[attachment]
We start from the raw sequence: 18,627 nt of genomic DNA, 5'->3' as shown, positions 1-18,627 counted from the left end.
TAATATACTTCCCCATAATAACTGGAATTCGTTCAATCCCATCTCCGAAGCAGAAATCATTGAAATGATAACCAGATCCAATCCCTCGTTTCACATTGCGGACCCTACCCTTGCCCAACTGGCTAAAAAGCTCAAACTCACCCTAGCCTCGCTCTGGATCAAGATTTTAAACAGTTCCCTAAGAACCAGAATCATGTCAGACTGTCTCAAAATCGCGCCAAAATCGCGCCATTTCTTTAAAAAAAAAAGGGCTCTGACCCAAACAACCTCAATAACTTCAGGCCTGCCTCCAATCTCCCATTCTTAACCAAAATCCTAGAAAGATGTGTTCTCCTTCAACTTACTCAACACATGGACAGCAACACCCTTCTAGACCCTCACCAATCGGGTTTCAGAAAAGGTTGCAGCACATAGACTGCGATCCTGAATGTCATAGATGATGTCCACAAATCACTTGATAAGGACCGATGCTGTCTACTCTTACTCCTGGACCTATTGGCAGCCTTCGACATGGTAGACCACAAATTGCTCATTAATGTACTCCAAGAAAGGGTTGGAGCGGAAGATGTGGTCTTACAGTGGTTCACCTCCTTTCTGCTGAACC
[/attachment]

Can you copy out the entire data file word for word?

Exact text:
We start from the raw sequence: 18,627 nt of genomic DNA, 5'->3' as shown, positions 1-18,627 counted from the left end.
TAATATACTTCCCCATAATAACTGGAATTCGTTCAATCCCATCTCCGAAGCAGAAATCATTGAAATGATAACCAGATCCAATCCCTCGTTTCACATTGCGGACCCTACCCTTGCCCAACTGGCTAAAAAGCTCAAACTCACCCTAGCCTCGCTCTGGATCAAGATTTTAAACAGTTCCCTAAGAACCAGAATCATGTCAGACTGTCTCAAAATCGCGCCAAAATCGCGCCATTTCTTTAAAAAAAAAAGGGCTCTGACCCAAACAACCTCAATAACTTCAGGCCTGCCTCCAATCTCCCATTCTTAACCAAAATCCTAGAAAGATGTGTTCTCCTTCAACTTACTCAACACATGGACAGCAACACCCTTCTAGACCCTCACCAATCGGGTTTCAGAAAAGGTTGCAGCACATAGACTGCGATCCTGAATGTCATAGATGATGTCCACAAATCACTTGATAAGGACCGATGCTGTCTACTCTTACTCCTGGACCTATTGGCAGCCTTCGACATGGTAGACCACAAATTGCTCATTAATGTACTCCAAGAAAGGGTTGGAGCGGAAGATGTGGTCTTACAGTGGTTCACCTCCTTTCTGCTGAACC